Big Citizenship: How Pragmatic Idealism Can Bring Out the Best in America
Alan Khazei is a heckuva guy. In 1988, he co-founded City Year, a privately funded domestic service organization that lead directly to the establishment of AmeriCorps. When AmeriCorps was threatened out of existence by budget cuts in 2003, Khazei spearheaded the drive to save it. Today he runs Be the Change, Inc., a group that “creates national public awareness campaigns to build momentum for citizen service as a practical solution to problems facing our communities and our country.” A better-intentioned guy would be hard to find.
Alan Khazei is also a politician. In 2009, he lost the Democratic primary for the Senate seat made vacant by the death of Khazei’s colleague and hero, Ted Kennedy. Everyone knows that the winner of that primary, Martha Coakley, lost in the general election to former Cosmo model Scott Brown. Had Coakley won by a clear margin, I doubt that Khazei’s Big Citizenship would exist. The book’s lines announce that Alan Khazei really loves his country; between them, the reader understands that Khazei plans to run for office again, with this sunny, confident book as part of his pitch.
Big Citizenship is ostensibly the tale of how Khazei cooked up the idea to send idealistic seventeen- to twenty-four-year-olds into urban communities for a year of full-time service and what transpired afterwards. The book tells this story well, but it does little more than that: we’re not shown, in the creative nonfiction sense, what motivated Khazei. Guilt? Ego? Existential despair? All we’re told of Khazei’s early life is how dearly he loved his immigrant relatives, all of whom loved America so much that Khazei had no choice but to love it, too. We’re led to believe that City Year emerged from this overwhelming love of country (and love for the older Kennedy brothers, John and Robert).
Before you toss a used tea bag my way, let me assure you that I’m also fond of my homeland, including its ability to learn from its troubled history. Unfortunately, Khazei fails to unpack any of the root causes of persistent poverty and inequality, preferring instead to direct his considerable energy towards his many service organizations.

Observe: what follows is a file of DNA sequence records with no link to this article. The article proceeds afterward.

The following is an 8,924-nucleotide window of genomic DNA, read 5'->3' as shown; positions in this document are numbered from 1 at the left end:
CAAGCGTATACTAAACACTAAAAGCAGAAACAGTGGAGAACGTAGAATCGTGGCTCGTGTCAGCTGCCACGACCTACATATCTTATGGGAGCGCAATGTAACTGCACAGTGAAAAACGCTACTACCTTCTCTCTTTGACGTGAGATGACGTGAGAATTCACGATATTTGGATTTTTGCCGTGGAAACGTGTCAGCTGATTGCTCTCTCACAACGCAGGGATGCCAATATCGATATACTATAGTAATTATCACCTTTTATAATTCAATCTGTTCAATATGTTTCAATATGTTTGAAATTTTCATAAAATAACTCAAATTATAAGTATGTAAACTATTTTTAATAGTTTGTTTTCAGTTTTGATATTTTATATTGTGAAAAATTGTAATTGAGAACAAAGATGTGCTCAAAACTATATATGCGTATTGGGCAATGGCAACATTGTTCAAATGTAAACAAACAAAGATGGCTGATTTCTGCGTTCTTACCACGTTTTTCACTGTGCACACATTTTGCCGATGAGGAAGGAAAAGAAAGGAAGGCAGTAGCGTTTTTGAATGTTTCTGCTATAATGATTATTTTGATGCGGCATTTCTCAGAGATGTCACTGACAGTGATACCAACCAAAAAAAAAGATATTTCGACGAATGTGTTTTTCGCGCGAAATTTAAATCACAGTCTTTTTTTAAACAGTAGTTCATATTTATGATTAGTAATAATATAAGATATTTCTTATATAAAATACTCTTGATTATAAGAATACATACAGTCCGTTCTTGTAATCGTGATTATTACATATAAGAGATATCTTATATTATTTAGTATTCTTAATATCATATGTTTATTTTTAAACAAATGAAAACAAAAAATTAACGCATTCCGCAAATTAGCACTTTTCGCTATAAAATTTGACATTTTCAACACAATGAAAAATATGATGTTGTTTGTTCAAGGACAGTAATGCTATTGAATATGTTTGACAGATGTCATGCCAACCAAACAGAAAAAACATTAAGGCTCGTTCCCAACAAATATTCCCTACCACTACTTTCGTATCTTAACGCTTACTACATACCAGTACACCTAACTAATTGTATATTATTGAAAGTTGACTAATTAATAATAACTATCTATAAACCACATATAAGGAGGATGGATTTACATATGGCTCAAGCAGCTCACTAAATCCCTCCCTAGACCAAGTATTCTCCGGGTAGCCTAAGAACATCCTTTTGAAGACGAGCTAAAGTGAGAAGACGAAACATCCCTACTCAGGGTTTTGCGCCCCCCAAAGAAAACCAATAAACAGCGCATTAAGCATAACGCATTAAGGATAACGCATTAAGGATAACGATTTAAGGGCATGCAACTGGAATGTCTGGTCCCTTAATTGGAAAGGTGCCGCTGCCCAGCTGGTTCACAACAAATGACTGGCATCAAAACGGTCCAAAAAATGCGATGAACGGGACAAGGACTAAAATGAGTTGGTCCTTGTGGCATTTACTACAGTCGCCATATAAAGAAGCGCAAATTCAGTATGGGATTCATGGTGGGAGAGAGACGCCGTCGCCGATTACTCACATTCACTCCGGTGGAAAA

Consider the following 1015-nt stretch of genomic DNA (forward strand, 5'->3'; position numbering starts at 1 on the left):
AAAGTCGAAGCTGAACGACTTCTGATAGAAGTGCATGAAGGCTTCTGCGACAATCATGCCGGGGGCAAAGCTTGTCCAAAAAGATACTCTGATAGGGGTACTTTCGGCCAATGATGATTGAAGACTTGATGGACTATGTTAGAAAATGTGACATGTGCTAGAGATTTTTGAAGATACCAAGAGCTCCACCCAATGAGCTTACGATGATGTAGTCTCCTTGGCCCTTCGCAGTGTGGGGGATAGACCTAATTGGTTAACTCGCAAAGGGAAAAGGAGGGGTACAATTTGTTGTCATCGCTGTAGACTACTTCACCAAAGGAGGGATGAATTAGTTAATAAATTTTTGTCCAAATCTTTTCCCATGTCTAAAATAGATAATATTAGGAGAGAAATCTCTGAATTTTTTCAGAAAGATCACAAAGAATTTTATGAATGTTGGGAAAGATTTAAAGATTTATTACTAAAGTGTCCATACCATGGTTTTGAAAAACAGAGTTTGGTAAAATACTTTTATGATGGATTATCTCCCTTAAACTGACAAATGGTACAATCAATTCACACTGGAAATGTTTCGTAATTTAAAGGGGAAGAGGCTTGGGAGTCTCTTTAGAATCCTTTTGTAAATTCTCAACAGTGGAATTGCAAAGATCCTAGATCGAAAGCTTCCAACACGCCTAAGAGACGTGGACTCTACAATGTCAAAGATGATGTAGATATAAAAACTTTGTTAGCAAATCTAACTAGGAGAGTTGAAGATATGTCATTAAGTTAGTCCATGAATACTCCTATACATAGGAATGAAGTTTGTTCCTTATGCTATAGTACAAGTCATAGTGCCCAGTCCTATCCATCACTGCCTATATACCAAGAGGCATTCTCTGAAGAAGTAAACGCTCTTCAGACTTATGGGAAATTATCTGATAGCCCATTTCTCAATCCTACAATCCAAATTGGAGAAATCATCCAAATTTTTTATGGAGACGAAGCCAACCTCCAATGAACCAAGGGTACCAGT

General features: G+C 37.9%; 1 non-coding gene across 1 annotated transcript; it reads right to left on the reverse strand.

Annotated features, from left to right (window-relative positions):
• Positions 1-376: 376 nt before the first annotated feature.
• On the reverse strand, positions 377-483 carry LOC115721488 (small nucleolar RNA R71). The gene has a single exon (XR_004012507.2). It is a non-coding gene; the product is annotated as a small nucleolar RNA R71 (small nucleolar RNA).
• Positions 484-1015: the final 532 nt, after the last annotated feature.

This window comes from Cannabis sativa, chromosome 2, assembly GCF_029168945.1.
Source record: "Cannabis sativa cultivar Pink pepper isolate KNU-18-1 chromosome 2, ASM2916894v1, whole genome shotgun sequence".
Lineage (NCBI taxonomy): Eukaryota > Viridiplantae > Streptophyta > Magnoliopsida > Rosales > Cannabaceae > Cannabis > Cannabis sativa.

The birth of City Year smacks so much of Ivy League elitism (we, the Upper Class, shall help you, the Lower Class) that it’s easy to forget that Khazei, son of an Iranian immigrant, must have endured taunts of “Ayatollah Assa-holah” as a St. Paul’s prepster in 1979. But Khazei avoids introspection at every turn. His consistent emotional distance, perhaps born of his bruising Senate campaign, quells any desire in the reader to use Khazei’s methods to “bring out the best in America.”
Nitpicking the founder of a program that has done so much good for so many feels singularly shameful, but here it is: Big Citizenship is boring. Reading it is as much a chore as eating a plateful of steamed vegetables: good for you, yes, but in desperate need of salt. Were Khazei not planning a future campaign, I suspect he’d have shared a more complex portrait of City Year, including the inevitable ugliness and frustration, perhaps even acknowledging his own class privilege more deeply than expressing a vague desire to “give back.”